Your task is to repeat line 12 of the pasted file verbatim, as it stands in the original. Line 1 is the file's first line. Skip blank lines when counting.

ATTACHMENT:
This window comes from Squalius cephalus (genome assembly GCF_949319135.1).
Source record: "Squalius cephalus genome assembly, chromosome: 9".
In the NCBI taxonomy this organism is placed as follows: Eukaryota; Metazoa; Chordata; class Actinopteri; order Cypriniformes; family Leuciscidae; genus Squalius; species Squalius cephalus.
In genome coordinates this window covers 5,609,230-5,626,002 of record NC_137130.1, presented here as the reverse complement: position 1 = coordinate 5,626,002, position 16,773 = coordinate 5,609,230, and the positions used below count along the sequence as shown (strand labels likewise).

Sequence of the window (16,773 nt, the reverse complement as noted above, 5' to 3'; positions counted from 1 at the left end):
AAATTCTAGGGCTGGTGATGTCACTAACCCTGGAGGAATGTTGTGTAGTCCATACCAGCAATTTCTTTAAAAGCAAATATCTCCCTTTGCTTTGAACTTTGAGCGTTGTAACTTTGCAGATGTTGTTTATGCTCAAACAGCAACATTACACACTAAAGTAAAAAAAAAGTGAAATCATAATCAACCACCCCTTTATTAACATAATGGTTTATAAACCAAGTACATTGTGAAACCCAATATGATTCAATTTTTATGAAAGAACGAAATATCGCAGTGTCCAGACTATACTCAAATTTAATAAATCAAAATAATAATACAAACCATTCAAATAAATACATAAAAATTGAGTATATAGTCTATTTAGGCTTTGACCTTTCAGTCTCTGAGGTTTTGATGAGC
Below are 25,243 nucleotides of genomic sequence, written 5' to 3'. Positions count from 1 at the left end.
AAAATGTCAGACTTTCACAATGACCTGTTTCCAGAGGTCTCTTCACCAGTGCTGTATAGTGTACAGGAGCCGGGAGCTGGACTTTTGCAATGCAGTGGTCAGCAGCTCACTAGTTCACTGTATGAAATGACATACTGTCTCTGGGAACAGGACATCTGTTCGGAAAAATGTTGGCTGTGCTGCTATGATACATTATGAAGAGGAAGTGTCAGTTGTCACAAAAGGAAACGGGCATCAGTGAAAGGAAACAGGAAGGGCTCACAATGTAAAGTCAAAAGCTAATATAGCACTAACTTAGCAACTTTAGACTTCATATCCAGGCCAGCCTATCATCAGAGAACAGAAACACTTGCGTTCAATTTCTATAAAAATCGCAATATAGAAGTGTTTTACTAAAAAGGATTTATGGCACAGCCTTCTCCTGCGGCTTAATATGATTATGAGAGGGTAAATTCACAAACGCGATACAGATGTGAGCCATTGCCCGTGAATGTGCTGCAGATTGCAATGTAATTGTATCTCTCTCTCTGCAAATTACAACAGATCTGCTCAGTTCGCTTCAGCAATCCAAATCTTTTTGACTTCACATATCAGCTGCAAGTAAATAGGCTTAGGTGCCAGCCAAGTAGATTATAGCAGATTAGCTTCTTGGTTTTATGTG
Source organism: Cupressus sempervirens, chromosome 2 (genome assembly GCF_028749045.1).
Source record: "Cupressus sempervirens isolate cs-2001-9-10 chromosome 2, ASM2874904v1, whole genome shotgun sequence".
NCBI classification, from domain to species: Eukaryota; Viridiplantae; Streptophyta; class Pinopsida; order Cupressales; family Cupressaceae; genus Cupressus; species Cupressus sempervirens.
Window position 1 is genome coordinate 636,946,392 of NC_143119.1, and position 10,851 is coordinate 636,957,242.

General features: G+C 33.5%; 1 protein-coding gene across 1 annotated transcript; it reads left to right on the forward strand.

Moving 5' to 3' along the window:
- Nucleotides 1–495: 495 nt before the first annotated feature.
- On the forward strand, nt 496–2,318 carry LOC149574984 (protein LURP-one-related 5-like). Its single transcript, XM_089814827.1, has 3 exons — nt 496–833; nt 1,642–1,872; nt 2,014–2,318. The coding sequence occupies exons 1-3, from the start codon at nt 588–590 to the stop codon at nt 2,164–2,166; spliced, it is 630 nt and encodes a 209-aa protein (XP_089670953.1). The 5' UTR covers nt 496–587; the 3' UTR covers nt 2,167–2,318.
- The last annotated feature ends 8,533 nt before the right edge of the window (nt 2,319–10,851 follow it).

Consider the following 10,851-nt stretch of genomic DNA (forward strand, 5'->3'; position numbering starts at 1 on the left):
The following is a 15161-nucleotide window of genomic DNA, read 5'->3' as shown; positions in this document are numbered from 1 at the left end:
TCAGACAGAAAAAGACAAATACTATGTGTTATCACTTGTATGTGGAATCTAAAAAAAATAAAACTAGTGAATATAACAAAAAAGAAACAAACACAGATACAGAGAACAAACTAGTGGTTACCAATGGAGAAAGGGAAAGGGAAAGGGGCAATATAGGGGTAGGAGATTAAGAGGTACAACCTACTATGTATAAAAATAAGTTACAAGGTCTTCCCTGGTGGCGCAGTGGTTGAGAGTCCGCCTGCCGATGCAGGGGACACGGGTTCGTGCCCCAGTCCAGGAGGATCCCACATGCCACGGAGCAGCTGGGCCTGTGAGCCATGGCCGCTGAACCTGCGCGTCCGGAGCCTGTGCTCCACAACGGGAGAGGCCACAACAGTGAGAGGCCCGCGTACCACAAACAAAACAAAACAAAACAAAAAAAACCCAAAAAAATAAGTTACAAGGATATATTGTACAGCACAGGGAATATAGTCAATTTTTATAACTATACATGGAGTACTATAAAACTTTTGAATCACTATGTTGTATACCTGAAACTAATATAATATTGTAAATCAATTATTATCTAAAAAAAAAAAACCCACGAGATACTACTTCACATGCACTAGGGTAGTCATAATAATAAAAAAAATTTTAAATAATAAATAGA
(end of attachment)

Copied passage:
Window position 1 is genome coordinate 636,946,392 of NC_143119.1, and position 10,851 is coordinate 636,957,242.